So, if no banks, what to do with savings. No loans so no expansion so no to very few jobs. No reason for cash either since unless you want to pay for storage and possibly trade warehouse receipts. warehouse receipts will be the new cash. No expansion unless new gold or other plunderable assets are found or commodities are exchanged. Also, if no cash, how do you sell a cow? If you sell a cow for cash, what do you do with the cash since banks can’t lend?

      Mises and the real true money folks are terrible economists.

  5. NotSoSure
    Feb 27, 2017 at 2:32 pm

    I’ve said this before, but the US or some other countries will have a crisis first before China. It’s all about “face” in China. There’s an article out there about how the breakup of the EU will hurt China. Sure it will hit the general population, but the elites are secretly hoping for any sort of crisis from the Western world. It serves a number of purposes:
    1. They can point to the West as the source of the crisis.
    2. It further legitimizes whatever it is they are doing i.e. our system works, except the part that has some Western connection.

    The Chinese government wants the Yuan to devaluate, for the property market to burst, etc, etc, they just can’t be seen as the one that causes it i.e. their own bad decisions.

  6. Maximus Minimus
    Feb 27, 2017 at 7:12 pm

    Completely off topic, but the Financial Transactions and Reports Analysis Centre of Canada (FINTRAC) has fined Manulife Financial for violating money laundering rules, and fined the insurance corporation a momentous sum of 1.15M (no charges).
    Given the track record of this agency, these transactions must have been as difficult to find as (to paraphrase) hay in a haystack.
    http://www.cbc.ca/news/business/fintrac-fine-name-secret-1.3999156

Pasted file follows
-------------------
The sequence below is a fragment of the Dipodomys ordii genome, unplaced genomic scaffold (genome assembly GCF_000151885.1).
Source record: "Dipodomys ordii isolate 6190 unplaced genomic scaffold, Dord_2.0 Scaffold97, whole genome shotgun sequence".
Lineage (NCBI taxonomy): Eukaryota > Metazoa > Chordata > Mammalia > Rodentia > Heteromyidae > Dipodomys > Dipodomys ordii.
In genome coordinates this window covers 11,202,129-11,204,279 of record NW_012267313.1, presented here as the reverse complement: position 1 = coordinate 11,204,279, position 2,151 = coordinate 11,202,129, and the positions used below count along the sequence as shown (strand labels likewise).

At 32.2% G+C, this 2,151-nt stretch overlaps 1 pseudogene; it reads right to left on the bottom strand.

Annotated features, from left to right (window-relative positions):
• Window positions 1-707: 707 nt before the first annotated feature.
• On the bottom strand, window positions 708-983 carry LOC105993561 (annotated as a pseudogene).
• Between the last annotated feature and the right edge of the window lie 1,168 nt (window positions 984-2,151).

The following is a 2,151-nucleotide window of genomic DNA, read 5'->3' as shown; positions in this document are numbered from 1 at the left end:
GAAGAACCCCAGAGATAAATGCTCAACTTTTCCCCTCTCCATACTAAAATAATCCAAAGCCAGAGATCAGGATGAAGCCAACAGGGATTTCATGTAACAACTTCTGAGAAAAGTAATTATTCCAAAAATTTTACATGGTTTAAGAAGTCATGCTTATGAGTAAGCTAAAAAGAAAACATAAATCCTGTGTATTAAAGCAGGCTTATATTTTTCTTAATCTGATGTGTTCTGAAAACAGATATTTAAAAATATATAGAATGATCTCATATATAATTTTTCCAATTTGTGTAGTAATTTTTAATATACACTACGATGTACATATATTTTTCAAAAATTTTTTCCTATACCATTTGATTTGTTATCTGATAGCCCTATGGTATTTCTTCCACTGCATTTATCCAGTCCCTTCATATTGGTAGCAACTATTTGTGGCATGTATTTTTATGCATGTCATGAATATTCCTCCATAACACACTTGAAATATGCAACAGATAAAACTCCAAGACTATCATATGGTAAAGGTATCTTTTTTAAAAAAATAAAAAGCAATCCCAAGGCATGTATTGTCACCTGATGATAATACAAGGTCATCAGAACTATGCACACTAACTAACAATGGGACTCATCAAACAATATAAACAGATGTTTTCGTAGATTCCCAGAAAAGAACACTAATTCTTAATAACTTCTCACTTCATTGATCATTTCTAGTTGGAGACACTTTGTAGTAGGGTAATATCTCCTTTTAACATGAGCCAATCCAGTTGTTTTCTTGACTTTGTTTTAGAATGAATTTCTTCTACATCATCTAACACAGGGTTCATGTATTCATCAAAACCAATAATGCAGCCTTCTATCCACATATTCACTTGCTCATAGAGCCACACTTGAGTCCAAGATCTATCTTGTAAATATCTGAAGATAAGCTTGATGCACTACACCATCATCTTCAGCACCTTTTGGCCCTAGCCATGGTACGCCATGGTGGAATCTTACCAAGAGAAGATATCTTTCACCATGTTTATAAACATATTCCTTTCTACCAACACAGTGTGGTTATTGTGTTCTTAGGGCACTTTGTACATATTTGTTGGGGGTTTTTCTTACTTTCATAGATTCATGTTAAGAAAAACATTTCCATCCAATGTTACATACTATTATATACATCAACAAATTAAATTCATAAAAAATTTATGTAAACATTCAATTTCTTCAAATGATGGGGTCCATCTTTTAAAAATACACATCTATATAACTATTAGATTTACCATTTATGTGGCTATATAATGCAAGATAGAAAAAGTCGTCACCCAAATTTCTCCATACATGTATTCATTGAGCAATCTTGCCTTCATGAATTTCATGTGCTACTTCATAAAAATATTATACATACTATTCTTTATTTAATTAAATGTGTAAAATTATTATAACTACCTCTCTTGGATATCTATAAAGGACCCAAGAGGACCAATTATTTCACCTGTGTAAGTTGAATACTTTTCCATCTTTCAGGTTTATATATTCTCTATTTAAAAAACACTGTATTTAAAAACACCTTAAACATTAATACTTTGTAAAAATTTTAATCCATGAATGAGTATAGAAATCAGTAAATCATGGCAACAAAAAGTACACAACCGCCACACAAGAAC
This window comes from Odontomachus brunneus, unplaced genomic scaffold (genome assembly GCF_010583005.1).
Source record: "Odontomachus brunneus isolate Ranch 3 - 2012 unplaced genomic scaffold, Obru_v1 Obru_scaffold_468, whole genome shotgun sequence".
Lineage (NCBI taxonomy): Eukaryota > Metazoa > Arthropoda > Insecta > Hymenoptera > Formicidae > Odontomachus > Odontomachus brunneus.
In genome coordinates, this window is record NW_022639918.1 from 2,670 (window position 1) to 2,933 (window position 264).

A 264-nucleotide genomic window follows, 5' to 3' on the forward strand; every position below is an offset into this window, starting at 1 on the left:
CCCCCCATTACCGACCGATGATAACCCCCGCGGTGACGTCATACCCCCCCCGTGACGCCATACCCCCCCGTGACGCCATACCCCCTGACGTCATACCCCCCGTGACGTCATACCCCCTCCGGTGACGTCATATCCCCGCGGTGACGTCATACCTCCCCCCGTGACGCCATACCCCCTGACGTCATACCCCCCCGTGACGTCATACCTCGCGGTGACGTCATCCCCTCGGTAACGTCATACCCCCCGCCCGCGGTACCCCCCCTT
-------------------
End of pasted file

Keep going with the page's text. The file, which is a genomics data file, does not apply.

• Anon
      Feb 28, 2017 at 12:42 pm

      Max,

      I like the section “‘Mickey Mouse’ watchdog.” It’s no mistake or oversight on the part of gov’t to hide their (Manulife’s) name. I wonder what the fine would be in the USA?

    • R2D2
      Feb 28, 2017 at 1:05 pm

      Canada is funny. A whole 1.15M fine for potentially tens of billions of dollar in money laundering; the poor company. Did they ask for the whole thing to be pain in pennies?

  7. Chicken
    Feb 27, 2017 at 7:55 pm

    China’s problems seem small potatoes in comparison with us waste on military, added another 56B today.

    • James
      Feb 27, 2017 at 8:41 pm

      When I was in the Navy we were told to dump all the office supplies including the file cabinets and desk/chairs into the ocean so that we could request more money for the new fiscal year. That is how tax payer money is well spent lol.

  8. Nik
    Feb 28, 2017 at 12:18 am

    Aloha Friends…I know I might be taking a very simplistic view and approach here…..However,since most of the DEBT is in one way or another,Owed to the State(Large State run Banks)..why not,Over-time Forgive parts of the Debt…to re-establish Long-term Liquidity..? thanks for reading,aloha

  9. Godfree Roberts
    Feb 28, 2017 at 7:38 am

    A word from the gnomes of Berne: The Bank for International Settlements (BIS) gives the following ratios for debt to GDP [http://www.bis.org/publ/qtrpdf/r_qt1509g.pdf]:

    Japan: 393 %
    USA: 239 %
    China: 235%

    Many thanks for your interest in the BIS credit statistics. We will release an update of this database on 5 March, 2017, where the latest data point refer to Q3-2016. To see future releases of BIS statistics, please see this link: http://www.bis.org/statistics/relcal.htm

  10. DJ
    Feb 28, 2017 at 10:27 am

    Since China’s loan numbers keep going up, it’s very possible that most of the WMP’s are being used to pay the interest on previous loans, at ever higher interest rates. To what extent these loans must be paid in dollars is up to conjecture, but there’s no doubt that officials are spending an inordinate amount of effort trying to source dollars from wherever they can. If China had maintained an independent currency, it’s possible that debt could have been shuffled off into zombie banks. Unfortunately, China decided to peg its currency to the dollar, and consequently, China’s authorities have no power whatsoever to do anything but slow the coming train wreck.

  11. R2D2
    Feb 28, 2017 at 12:55 pm

    That’s the source of all the money that they spend on real estate around the world is coming from; they are borrowing and buying like gambling addicts in a casino. They are going to cause a massive bubble burst in the global economy, and we all will pay the price for addictions.